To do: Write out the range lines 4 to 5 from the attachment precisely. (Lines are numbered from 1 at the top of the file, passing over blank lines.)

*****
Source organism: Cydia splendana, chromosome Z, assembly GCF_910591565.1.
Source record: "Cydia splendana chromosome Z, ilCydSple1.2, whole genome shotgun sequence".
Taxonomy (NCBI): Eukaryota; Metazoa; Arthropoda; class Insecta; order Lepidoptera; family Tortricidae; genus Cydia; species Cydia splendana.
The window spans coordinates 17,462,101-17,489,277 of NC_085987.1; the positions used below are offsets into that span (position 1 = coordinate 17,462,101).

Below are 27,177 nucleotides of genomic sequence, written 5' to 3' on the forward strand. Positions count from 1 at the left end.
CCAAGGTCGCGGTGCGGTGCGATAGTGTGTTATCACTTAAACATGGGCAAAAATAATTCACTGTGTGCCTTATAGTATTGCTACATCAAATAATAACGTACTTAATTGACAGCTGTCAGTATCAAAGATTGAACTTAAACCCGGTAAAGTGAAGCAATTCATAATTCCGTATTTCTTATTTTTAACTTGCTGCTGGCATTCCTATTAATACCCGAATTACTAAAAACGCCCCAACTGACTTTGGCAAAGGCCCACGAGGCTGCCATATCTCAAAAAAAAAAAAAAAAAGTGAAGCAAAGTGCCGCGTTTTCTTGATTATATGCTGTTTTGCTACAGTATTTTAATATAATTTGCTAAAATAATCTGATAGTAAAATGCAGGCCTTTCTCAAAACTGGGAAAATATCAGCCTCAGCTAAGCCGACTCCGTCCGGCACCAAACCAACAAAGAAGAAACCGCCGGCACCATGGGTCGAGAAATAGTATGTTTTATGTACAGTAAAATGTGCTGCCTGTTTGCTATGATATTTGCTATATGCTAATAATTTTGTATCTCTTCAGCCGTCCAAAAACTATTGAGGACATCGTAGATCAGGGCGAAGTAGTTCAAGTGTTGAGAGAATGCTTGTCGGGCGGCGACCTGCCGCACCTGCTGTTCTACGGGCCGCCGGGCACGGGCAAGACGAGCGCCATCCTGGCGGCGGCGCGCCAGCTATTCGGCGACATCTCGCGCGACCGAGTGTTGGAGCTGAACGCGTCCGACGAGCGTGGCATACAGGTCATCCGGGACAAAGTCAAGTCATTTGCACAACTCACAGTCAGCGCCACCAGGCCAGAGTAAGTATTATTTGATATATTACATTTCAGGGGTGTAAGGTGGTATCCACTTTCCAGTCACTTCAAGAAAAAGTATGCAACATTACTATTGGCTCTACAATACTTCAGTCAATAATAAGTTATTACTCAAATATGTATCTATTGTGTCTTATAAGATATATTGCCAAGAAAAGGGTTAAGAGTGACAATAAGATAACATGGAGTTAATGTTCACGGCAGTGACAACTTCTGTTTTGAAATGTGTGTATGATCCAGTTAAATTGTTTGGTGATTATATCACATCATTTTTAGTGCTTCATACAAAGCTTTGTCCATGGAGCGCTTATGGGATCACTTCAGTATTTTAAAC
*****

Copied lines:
The window spans coordinates 17,462,101-17,489,277 of NC_085987.1; the positions used below are offsets into that span (position 1 = coordinate 17,462,101).

Below are 27,177 nucleotides of genomic sequence, written 5' to 3' on the forward strand. Positions count from 1 at the left end.